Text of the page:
Simple winter salad: Greens, shaved fennel, sliced endive, and lots of chopped fresh herbs: dill, mint, chives — whatever you like best.

A few more detoxing ideas can be found here.

shallots and clementines

lunch

salad


07. January 2014 by Alexandra Stafford
Categories: Baking, Bread, Breakfast, Entrees, Lunch, Meat | 44 comments


Comments (44)

  1. but, but, but… you POACHED the egg! You did great! ;-)

    interesting that you posted about Le Croque, I just made that for our dinner a few evenings ago, but went the fried egg route and did not even feel guilty!

    beautiful photos, as usual…

    • haha, ok, I don’t feel so bad now :) I am on a serious croque kick — Ben said it might be his favorite thing ever. There is something about all of those flavors together, and the runny yolk just kind of gilds the lily…sooo good.

  2. umm WOW…while topping everything with a perfectly poached or fried egg was definitely a top foodie trend of 2013 it definitely one I plan to have as a staple for manyyyy years to come. It’s the cherry on top. This sandwich looks more than delicious!

    http://www.inbetweenmimosas.blogspot.com

  3. Those poached eggs look PERFECT! What is your secret?!

    • OK, really my husband should be responding to all questions about poached eggs — he is the true master — but what I have learned from him is to keep the water just below a simmer — the water should not even be boiling — and to always use a splash of vinegar and to make a little whirlpool with your spoon to help keep the egg in one spot. There are instructions in the recipe, but the ultimate key is practice: the more you do it; the better you will be. Once you’ve done it a few times, you’ll be able to tell when the eggs are done by jiggling the spoon. Hope that helps!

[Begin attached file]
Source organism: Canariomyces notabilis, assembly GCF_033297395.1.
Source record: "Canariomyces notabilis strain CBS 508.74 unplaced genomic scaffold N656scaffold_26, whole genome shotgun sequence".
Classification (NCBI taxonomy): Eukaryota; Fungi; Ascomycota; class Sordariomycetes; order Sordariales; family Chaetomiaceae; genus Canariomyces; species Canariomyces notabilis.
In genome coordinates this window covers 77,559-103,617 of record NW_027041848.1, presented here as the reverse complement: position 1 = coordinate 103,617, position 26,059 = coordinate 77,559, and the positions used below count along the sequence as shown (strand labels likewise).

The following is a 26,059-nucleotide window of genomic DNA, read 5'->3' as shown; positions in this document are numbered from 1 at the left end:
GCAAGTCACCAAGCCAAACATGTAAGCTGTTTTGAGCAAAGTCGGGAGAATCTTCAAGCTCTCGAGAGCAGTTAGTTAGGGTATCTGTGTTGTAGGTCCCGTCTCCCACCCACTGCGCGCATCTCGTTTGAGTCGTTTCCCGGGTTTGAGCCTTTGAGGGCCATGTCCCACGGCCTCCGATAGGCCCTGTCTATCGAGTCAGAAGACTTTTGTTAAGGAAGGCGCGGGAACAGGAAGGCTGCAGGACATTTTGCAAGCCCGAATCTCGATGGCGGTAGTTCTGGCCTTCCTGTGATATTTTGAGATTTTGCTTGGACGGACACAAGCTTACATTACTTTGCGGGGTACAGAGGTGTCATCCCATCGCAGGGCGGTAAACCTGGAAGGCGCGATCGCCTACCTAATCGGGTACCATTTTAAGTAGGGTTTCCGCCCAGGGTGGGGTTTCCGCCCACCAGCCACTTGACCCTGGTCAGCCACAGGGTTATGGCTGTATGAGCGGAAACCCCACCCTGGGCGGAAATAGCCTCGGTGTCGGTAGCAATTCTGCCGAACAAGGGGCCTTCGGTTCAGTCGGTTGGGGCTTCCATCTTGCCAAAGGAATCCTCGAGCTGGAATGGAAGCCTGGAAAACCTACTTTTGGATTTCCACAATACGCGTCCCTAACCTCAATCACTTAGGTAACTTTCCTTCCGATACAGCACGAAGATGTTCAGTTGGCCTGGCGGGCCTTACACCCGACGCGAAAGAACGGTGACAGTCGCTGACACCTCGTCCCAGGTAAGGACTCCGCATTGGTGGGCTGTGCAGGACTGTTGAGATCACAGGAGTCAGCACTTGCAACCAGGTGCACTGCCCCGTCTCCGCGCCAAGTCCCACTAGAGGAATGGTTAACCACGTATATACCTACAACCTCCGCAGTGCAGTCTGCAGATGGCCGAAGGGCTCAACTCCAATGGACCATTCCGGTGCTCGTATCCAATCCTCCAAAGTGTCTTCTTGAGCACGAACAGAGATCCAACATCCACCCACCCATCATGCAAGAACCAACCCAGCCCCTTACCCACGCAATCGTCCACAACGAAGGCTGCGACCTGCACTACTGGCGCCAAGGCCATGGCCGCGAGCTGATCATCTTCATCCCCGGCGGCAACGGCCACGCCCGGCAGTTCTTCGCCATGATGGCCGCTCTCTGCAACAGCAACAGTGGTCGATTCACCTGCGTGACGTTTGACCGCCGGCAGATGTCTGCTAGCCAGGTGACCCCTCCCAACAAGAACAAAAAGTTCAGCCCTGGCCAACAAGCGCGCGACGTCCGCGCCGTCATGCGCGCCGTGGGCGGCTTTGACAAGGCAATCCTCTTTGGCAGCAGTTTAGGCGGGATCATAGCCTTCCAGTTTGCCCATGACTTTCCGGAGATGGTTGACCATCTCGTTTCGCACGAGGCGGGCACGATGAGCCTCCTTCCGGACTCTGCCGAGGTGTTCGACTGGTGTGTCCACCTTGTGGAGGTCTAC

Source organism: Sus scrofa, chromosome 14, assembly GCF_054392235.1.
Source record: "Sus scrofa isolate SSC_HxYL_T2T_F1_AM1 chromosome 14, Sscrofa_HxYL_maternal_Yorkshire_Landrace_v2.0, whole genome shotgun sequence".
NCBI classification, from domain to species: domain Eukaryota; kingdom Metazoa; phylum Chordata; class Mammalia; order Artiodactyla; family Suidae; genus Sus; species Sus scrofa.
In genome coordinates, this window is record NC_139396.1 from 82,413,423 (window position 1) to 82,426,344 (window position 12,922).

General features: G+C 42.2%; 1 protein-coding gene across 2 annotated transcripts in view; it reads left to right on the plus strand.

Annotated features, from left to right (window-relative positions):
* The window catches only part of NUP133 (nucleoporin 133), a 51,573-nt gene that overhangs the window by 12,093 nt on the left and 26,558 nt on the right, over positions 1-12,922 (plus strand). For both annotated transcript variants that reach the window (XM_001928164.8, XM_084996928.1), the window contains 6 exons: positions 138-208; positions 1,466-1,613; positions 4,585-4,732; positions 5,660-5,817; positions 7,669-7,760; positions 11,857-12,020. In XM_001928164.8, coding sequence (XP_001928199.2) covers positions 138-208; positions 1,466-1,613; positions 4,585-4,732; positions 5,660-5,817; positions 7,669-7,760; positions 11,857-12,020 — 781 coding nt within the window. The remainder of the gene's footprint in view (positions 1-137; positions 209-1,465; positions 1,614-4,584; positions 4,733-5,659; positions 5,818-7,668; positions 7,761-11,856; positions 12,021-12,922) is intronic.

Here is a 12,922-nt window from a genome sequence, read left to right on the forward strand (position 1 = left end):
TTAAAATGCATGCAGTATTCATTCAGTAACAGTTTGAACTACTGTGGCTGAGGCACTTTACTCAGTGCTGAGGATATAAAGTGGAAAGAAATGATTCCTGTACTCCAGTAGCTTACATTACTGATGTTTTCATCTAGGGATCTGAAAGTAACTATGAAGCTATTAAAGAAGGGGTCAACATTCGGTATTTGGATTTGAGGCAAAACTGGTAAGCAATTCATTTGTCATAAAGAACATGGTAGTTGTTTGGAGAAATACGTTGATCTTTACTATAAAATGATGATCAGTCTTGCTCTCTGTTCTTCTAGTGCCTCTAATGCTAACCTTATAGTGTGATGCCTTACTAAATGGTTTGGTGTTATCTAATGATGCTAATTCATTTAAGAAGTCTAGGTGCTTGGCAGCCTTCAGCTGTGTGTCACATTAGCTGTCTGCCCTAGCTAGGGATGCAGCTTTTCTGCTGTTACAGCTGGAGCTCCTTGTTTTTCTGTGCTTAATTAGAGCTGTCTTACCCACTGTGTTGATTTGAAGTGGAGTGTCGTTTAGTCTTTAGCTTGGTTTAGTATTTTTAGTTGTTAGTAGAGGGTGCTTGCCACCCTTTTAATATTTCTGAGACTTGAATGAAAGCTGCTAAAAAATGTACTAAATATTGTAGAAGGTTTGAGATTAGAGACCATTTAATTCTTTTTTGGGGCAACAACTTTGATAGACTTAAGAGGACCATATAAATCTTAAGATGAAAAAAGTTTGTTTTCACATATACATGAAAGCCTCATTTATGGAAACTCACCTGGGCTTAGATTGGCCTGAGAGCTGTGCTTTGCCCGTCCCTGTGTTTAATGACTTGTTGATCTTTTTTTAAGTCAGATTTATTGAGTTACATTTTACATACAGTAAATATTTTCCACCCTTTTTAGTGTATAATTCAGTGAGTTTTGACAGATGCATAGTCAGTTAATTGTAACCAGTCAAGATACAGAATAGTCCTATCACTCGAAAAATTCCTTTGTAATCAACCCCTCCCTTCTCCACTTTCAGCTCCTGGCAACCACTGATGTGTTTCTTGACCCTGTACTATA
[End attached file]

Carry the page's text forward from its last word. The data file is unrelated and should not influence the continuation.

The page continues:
4. Oh wish I had this right now! Will definitely make. What kind of bread do you use?

  5. Just not fair, i’m trying to trim down the calories and then you do this to us. Absolutely beautiful. Love these photos. I don’t know if i would have the patience to poach the eggs, wonderful idea.
    Andris

    • Haha, I know, Andris…it’s so hard, especially for us carb lovers. Also, my mother ordered a Steel, and it arrived today. She is making pizza tonight and so excited about it! Happy 2014!

  6. This sandwich is speaking to me! You made it look so mouth-watering and inviting, I could just dive in. YES to poached eggs, on anything and everything! I’m also really into your clementine dressing — sounds delicious! I don’t want to brag, but I actually lost weight over the holidays. My secret? Catch a nasty cold/flu virus the day after Christmas and stay on the couch all the way through New Year’s. My appetite is back though and I am hungry for THIS!